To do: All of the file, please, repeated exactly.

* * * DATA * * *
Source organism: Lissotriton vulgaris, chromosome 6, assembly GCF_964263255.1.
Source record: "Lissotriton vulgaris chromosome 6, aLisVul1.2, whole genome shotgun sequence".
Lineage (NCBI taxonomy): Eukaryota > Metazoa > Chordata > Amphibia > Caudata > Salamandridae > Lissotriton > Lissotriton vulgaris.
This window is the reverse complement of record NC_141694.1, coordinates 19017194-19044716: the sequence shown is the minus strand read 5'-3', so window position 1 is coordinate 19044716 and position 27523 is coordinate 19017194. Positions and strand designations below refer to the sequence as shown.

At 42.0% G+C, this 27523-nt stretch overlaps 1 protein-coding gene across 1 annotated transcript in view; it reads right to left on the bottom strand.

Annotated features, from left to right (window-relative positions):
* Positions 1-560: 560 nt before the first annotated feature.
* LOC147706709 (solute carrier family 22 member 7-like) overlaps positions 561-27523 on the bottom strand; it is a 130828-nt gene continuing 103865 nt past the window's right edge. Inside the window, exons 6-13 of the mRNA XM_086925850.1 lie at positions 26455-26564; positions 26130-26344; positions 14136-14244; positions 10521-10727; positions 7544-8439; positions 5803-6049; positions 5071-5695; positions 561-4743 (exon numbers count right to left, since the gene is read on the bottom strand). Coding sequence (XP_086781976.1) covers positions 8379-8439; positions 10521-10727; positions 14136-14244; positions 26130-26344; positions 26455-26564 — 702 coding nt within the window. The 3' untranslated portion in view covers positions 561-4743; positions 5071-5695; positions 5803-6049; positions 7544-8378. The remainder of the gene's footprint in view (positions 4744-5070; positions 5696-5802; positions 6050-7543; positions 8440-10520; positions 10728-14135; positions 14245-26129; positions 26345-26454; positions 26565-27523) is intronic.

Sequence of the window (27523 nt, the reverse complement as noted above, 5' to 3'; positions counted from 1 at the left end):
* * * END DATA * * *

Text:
Source organism: Lissotriton vulgaris, chromosome 6, assembly GCF_964263255.1.
Source record: "Lissotriton vulgaris chromosome 6, aLisVul1.2, whole genome shotgun sequence".
Lineage (NCBI taxonomy): Eukaryota > Metazoa > Chordata > Amphibia > Caudata > Salamandridae > Lissotriton > Lissotriton vulgaris.
This window is the reverse complement of record NC_141694.1, coordinates 19017194-19044716: the sequence shown is the minus strand read 5'-3', so window position 1 is coordinate 19044716 and position 27523 is coordinate 19017194. Positions and strand designations below refer to the sequence as shown.

At 42.0% G+C, this 27523-nt stretch overlaps 1 protein-coding gene across 1 annotated transcript in view; it reads right to left on the bottom strand.

Annotated features, from left to right (window-relative positions):
* Positions 1-560: 560 nt before the first annotated feature.
* LOC147706709 (solute carrier family 22 member 7-like) overlaps positions 561-27523 on the bottom strand; it is a 130828-nt gene continuing 103865 nt past the window's right edge. Inside the window, exons 6-13 of the mRNA XM_086925850.1 lie at positions 26455-26564; positions 26130-26344; positions 14136-14244; positions 10521-10727; positions 7544-8439; positions 5803-6049; positions 5071-5695; positions 561-4743 (exon numbers count right to left, since the gene is read on the bottom strand). Coding sequence (XP_086781976.1) covers positions 8379-8439; positions 10521-10727; positions 14136-14244; positions 26130-26344; positions 26455-26564 — 702 coding nt within the window. The 3' untranslated portion in view covers positions 561-4743; positions 5071-5695; positions 5803-6049; positions 7544-8378. The remainder of the gene's footprint in view (positions 4744-5070; positions 5696-5802; positions 6050-7543; positions 8440-10520; positions 10728-14135; positions 14245-26129; positions 26345-26454; positions 26565-27523) is intronic.

Sequence of the window (27523 nt, the reverse complement as noted above, 5' to 3'; positions counted from 1 at the left end):